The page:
Hemingway relies on the basic value of “grace under pressure” (his motto for his own life) when creating Characters who are faced with death. He has instilled this value in Harry and in many of the heroes in his novels and short stories.
Hemingway uses the African Setting in other writings. “The Short Happy Life of Francis Macomber” (Cosmopolitan, September, 1936) also deals with the death of a man on safari. Two books, Green Hills of Africa (1935) and the posthumously released True at First Light (1999), recount Hemingway’s adventures in Africa. Both are basically nonfiction, but Hemingway used fiction techniques in dialogue and organization and changed names of people on the safaris.
Although “The Snows of Kilimanjaro” was first published in Esquire magazine, two years later it was included in an anthology, The Fifth Column, and the First Forty-Nine Stories (1938). The Fifth Column was Hemingway’s play about the Spanish Civil War. Later this story was included in The Snows of Kilimanjaro, and Other Stories (1961) and The Complete Short Stories of Ernest Hemingway (1987).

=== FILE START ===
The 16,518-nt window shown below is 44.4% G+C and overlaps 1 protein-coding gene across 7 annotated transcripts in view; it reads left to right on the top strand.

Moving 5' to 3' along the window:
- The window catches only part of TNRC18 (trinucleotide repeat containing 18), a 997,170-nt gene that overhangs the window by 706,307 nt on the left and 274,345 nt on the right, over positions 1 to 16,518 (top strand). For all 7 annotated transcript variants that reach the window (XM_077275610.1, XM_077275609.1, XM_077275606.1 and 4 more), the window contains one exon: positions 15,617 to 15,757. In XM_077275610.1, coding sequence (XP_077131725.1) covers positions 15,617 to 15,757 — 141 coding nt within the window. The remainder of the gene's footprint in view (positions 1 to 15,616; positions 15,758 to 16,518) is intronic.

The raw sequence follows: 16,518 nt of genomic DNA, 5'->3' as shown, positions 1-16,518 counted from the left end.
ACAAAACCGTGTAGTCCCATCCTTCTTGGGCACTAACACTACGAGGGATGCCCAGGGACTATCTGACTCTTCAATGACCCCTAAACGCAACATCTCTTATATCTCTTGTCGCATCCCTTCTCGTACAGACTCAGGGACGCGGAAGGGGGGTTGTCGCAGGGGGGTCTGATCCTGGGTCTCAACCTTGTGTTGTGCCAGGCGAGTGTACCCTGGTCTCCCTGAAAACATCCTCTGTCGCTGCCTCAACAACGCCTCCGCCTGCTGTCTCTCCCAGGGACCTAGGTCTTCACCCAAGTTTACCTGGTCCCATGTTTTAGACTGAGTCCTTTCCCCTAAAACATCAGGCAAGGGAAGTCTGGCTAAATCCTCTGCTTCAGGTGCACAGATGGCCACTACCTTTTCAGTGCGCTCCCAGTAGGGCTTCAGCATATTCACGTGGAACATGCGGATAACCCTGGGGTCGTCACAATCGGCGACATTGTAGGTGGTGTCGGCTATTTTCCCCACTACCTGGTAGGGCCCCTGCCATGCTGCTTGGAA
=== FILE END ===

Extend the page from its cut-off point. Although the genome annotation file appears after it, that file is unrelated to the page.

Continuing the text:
In the Esquire story, Hemingway referred to F. Scott Fitzgerald as the writer who was taken in by the rich and thought they were so very different from him. Fitzgerald asked Hemingway not to pick on him and to change the name if he published the story again. In subsequent editions of the story, Fitzgerald’s name was changed to Julian.
“The Snows of Kilimanjaro” was made into a movie of the same name that was released in 1952. The lavish big-budget film starred Gregory Peck, Ava Gardner, and Susan Hayward. As Peck lies on the cot in the African encampment, he relives his life in flashbacks. Scenes show bohemian Paris, the battlefields of Spain, and the plains of Africa.